Earlier today i was clearing out some old junk and found a few harddisk drives lying around that i had forgotten about. They were covered in dust, so must have been a few years old. Either way, this is great i can use them as an external backup disk for my server.
I attached each of the old harddisk to an USB 2.0 External Drive Enclosure Kit one at a time connected to my Mac. There were 3 old 80GB harddisks, two of them worked fine as they were from an old Windows PC and was used as a slave drive for data only (no OS installed) until i connected the final harddrive. All of a sudden it could not be initialised and read on the Mac. Not convinced that it might be a faulty disk, i searched the web for an answer. It turns out that Mac wasn't able to access ext2 file system so it could be a possibility that the disk had an old Linux OS installed on it.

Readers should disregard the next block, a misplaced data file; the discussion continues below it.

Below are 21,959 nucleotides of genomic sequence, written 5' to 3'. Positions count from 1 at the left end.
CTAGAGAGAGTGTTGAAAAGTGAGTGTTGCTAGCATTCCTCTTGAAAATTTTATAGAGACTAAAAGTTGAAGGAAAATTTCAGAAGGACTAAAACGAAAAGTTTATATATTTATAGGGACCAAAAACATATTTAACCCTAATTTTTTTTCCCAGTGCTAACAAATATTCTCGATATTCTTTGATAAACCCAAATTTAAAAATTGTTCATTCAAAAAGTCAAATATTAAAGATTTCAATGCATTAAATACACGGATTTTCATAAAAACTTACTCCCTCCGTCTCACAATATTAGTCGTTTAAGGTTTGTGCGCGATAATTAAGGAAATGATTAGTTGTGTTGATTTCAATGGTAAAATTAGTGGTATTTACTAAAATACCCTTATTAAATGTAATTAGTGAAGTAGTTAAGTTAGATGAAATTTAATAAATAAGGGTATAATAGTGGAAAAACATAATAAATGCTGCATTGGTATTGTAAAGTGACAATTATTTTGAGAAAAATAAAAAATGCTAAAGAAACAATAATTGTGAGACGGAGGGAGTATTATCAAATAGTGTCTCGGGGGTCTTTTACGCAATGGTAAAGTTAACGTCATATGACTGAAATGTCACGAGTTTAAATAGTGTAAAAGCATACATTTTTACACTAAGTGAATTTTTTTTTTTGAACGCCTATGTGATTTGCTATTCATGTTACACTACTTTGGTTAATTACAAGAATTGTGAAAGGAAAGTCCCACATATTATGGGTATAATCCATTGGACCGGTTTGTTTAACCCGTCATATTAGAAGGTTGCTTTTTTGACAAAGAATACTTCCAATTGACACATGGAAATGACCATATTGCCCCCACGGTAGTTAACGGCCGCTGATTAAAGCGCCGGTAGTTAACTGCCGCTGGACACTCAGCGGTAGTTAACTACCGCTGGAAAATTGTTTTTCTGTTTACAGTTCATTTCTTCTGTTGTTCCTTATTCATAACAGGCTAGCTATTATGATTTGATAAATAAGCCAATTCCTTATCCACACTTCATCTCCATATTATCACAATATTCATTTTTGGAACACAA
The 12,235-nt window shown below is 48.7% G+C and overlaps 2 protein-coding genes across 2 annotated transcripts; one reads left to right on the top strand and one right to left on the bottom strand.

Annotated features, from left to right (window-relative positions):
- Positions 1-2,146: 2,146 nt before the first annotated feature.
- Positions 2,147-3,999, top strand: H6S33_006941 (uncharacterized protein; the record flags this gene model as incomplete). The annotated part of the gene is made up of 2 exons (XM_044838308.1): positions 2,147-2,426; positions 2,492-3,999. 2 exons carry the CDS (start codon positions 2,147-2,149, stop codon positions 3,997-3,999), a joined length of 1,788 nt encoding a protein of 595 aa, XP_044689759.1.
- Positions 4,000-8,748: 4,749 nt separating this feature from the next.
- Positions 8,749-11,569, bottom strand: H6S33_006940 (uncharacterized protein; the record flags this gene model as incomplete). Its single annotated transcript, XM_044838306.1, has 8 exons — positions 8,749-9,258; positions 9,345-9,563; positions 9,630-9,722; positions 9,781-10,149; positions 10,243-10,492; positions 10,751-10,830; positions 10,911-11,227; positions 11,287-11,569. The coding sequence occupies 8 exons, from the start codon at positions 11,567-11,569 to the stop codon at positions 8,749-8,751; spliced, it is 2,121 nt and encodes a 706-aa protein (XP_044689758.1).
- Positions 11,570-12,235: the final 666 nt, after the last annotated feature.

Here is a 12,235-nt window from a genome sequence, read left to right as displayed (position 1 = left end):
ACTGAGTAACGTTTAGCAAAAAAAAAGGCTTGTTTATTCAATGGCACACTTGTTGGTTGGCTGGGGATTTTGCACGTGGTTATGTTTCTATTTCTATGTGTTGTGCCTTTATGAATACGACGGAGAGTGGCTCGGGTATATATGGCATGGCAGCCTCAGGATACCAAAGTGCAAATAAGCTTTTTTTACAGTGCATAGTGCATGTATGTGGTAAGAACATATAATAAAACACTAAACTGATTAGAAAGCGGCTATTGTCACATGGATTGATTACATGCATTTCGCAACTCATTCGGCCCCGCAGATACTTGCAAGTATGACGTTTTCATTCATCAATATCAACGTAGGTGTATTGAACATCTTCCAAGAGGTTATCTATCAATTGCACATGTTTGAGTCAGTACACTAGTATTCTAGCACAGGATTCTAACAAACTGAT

Now the question is how can i access a Linux file system? Another search on the web lead me to a Mac application on SourceForge.net that allows users to be able to mount a Linux file system onto a Mac. This piece of application is called Mac OS X Ext2 Filesystem (ext2fsx) and does just that, plain and simple. Once installed and system restarted, i gave it another go at mounting the disk. Right enough, it had Linux OS installed on the harddisk and i was immediately able to read the content of the disk. What a great little program but the only downside is that it is read-only access and you could not write to the disk.
However, being able to view the contents of the disk was enough for me. It's also the same trying to access NTFS (Windows file system) on a Mac, you could read the contents of the disk but not write to it, only slight difference is that this can be done out of the box on a Mac.